What are the characteristics of a good aviation website?
Customers who are paying for a high-end experience expect a good UX experience.
Airline companies are essentially e-commerce sites and need to obey certain rules. At the top end, they also need to obey the rules of luxury websites.
Who are the aviation websites?
As with any area of e-commerce, the providers range from small companies – for example, someone offering helicopter jaunts to big aggregators or brokers arranging multi-leg journeys with global flight companies. There is also boutique jet charter companies like YoungJets, who helped Rihanna and her sound crew perform seven gigs in seven cities in seven days.
Requirements of e-commerce flight sites
Clive Jackson, CEO of charter flight company Victor, says that with flyvictor.com he has created a technologically advanced website that allows travellers to access private jets, smart deals, and quality operators.
Customers who are familiar with aggregator sites like Amazon and Net-a-Porter and apps like Uber can apply the same thinking to the purchase of flights. Instead of looking at individual airline company sites, flyers can find them all in one place. Detailed flight information, such as tail number, onboard amenities, and pricing, is made available.
As well as being stylish and aspirational, the site is extremely functional, with the following key features:
Ability to search global airlines
Ability to search empty leg flights
Transparency of pricing
Smart tech that can be handheld 24/7 customer service
When a fully booked plane goes profitably from A to B, the empty plane needs to get back to A. Seats on an empty leg can be sold cheaply. The flyvictor.com website lets customers search for such flights globally with all pricing visible upfront. The technology behind the site solved the problem of finding that kind of flight and knowing exactly what the cost would be.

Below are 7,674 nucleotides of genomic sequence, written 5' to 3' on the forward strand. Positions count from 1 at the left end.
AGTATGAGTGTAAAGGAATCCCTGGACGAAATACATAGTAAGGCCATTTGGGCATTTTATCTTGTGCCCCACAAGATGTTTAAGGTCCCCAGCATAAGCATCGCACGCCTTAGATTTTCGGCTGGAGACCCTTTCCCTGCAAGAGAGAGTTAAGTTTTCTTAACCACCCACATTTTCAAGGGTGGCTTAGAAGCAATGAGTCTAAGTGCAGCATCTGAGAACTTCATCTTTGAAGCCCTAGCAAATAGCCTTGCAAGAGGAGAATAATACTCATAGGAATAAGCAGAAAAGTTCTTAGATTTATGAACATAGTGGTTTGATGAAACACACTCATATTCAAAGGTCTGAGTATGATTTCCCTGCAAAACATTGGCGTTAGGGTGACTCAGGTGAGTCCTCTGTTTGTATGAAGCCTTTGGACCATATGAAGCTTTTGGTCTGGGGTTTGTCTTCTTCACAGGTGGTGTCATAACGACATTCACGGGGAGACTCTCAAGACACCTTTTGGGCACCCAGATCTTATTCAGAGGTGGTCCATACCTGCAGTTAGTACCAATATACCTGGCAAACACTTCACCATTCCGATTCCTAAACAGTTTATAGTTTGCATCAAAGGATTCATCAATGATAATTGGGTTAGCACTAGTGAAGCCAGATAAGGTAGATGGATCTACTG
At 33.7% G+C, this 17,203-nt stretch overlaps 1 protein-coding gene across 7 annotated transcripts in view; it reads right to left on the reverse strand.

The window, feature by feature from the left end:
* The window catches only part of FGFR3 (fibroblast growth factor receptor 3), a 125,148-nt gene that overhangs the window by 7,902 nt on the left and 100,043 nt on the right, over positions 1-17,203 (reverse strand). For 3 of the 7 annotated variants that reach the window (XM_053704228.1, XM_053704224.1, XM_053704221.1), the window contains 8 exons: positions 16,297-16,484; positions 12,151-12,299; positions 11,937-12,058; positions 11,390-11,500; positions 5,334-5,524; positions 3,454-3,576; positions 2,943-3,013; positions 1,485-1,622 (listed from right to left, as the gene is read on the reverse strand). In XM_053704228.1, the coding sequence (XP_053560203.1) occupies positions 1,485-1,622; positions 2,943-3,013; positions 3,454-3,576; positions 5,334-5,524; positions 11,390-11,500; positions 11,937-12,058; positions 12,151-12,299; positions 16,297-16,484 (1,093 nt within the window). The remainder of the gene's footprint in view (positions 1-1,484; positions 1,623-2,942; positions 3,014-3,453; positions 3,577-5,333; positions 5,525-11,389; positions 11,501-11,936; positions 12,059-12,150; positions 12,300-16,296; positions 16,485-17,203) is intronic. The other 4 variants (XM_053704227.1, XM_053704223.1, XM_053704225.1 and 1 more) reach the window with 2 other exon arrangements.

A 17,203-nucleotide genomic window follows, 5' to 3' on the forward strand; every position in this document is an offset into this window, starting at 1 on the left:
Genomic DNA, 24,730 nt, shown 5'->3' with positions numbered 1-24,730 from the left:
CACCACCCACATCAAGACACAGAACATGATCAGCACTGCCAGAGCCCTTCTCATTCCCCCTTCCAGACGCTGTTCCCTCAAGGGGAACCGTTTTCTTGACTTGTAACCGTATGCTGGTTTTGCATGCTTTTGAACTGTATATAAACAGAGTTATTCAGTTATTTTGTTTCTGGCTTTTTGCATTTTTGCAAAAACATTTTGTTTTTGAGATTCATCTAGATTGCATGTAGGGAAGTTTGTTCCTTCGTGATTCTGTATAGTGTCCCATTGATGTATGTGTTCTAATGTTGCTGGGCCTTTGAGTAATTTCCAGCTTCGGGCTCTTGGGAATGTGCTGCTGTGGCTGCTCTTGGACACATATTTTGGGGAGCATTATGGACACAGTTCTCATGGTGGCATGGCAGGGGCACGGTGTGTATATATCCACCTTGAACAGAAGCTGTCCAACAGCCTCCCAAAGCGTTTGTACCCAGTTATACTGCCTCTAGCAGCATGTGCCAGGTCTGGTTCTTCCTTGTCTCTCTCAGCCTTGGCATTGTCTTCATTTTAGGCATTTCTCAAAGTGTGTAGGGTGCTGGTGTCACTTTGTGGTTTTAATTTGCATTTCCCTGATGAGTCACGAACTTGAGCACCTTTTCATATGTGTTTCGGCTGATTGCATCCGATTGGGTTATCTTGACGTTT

Requirements of multi-leg journey customers
At the other end of the scale, groups travelling the globe on multi-leg tours have more varied requirements than just pure cost efficiency. A touring orchestra needs to be fit to perform. A Middle-Eastern Sheikh’s family accompanying him to the Cheltenham races wants a luxurious experience.
For customers in that category, a faceless online experience may not suffice. A website needs to be supplemented with personal service and pricing by arrangement. Methods of handling large sums of money safely are imperative.
Requirements of private jet customers
Members of this group also appreciate a website with transparent pricing, not for weighty baggage but for their private jet’s taxiing time and fuel surcharges.
These clients will want to customise their trip by choosing details such as the type of plane and food on the menu. Companies like Victor have trained staff ready to provide individual quotes.
Requirements of luxury sites
Good design matters, but customers who are paying for a high-end experience expect a good UX experience first of all. When balancing aesthetics with functionality, the basic requirements are as follows:
Fast load times.
No intrusive splash pages or animations. They may add to the immersive luxury experience but they can also frustrate people.
Automatic sound switched off – mood building music can embarrass people if it cannot be switched off.
Optimised for mobile use – should be a no-brainer.
Optimised for search engines.
The future of aviation companies is likely to involve stronger links between operators and charter re-sellers (brokers). High-tech systems will make the booking and purchase process efficient and opaque.
This has the potential to bring new customers to the market for private flights. In the future dynamic marketplace, we will see smarter new digital ways to better serve customers.
In real terms, your next office party might be at 40,000 feet.
For more information on how ALHAUS manages dynamic content for luxury brands, contact us to discuss your requirements.